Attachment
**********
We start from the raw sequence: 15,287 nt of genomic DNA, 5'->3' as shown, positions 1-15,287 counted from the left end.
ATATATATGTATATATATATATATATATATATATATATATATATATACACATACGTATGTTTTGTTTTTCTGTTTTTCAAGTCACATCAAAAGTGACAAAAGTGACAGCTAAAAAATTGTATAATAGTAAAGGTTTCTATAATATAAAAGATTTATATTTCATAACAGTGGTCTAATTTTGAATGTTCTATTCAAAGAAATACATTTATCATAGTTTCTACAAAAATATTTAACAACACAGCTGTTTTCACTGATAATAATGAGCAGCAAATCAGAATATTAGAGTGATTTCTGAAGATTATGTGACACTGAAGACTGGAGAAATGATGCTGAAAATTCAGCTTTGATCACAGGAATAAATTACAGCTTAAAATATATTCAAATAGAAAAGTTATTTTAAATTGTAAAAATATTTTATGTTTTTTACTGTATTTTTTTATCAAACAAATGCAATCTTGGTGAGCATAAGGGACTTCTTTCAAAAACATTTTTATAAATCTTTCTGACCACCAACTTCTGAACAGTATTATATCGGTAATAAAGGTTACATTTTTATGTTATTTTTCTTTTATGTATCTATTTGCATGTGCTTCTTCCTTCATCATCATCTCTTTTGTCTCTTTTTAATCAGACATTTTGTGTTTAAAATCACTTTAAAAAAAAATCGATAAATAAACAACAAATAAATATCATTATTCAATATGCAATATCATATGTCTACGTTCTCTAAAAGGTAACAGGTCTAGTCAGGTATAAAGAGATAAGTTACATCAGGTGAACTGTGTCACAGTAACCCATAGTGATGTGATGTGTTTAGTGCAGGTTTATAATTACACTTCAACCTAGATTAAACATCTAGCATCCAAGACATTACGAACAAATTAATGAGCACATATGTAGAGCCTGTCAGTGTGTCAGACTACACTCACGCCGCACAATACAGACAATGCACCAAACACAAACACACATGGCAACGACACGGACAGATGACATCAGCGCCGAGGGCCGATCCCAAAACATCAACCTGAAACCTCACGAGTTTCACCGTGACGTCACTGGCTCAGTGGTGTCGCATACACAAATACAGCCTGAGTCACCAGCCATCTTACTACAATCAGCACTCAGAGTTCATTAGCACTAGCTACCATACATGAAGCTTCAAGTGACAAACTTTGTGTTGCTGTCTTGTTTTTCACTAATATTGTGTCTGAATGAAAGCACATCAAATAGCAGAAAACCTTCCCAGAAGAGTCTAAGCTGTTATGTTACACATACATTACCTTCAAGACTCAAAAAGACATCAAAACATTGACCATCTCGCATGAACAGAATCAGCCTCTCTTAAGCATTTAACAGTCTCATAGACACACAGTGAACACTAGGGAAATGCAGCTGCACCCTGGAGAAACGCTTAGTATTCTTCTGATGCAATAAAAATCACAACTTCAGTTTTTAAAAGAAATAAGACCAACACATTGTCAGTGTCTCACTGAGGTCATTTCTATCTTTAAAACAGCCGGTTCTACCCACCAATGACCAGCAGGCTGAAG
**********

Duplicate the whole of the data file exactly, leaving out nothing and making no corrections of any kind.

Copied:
We start from the raw sequence: 15,287 nt of genomic DNA, 5'->3' as shown, positions 1-15,287 counted from the left end.
ATATATATGTATATATATATATATATATATATATATATATATATATACACATACGTATGTTTTGTTTTTCTGTTTTTCAAGTCACATCAAAAGTGACAAAAGTGACAGCTAAAAAATTGTATAATAGTAAAGGTTTCTATAATATAAAAGATTTATATTTCATAACAGTGGTCTAATTTTGAATGTTCTATTCAAAGAAATACATTTATCATAGTTTCTACAAAAATATTTAACAACACAGCTGTTTTCACTGATAATAATGAGCAGCAAATCAGAATATTAGAGTGATTTCTGAAGATTATGTGACACTGAAGACTGGAGAAATGATGCTGAAAATTCAGCTTTGATCACAGGAATAAATTACAGCTTAAAATATATTCAAATAGAAAAGTTATTTTAAATTGTAAAAATATTTTATGTTTTTTACTGTATTTTTTTATCAAACAAATGCAATCTTGGTGAGCATAAGGGACTTCTTTCAAAAACATTTTTATAAATCTTTCTGACCACCAACTTCTGAACAGTATTATATCGGTAATAAAGGTTACATTTTTATGTTATTTTTCTTTTATGTATCTATTTGCATGTGCTTCTTCCTTCATCATCATCTCTTTTGTCTCTTTTTAATCAGACATTTTGTGTTTAAAATCACTTTAAAAAAAAATCGATAAATAAACAACAAATAAATATCATTATTCAATATGCAATATCATATGTCTACGTTCTCTAAAAGGTAACAGGTCTAGTCAGGTATAAAGAGATAAGTTACATCAGGTGAACTGTGTCACAGTAACCCATAGTGATGTGATGTGTTTAGTGCAGGTTTATAATTACACTTCAACCTAGATTAAACATCTAGCATCCAAGACATTACGAACAAATTAATGAGCACATATGTAGAGCCTGTCAGTGTGTCAGACTACACTCACGCCGCACAATACAGACAATGCACCAAACACAAACACACATGGCAACGACACGGACAGATGACATCAGCGCCGAGGGCCGATCCCAAAACATCAACCTGAAACCTCACGAGTTTCACCGTGACGTCACTGGCTCAGTGGTGTCGCATACACAAATACAGCCTGAGTCACCAGCCATCTTACTACAATCAGCACTCAGAGTTCATTAGCACTAGCTACCATACATGAAGCTTCAAGTGACAAACTTTGTGTTGCTGTCTTGTTTTTCACTAATATTGTGTCTGAATGAAAGCACATCAAATAGCAGAAAACCTTCCCAGAAGAGTCTAAGCTGTTATGTTACACATACATTACCTTCAAGACTCAAAAAGACATCAAAACATTGACCATCTCGCATGAACAGAATCAGCCTCTCTTAAGCATTTAACAGTCTCATAGACACACAGTGAACACTAGGGAAATGCAGCTGCACCCTGGAGAAACGCTTAGTATTCTTCTGATGCAATAAAAATCACAACTTCAGTTTTTAAAAGAAATAAGACCAACACATTGTCAGTGTCTCACTGAGGTCATTTCTATCTTTAAAACAGCCGGTTCTACCCACCAATGACCAGCAGGCTGAAG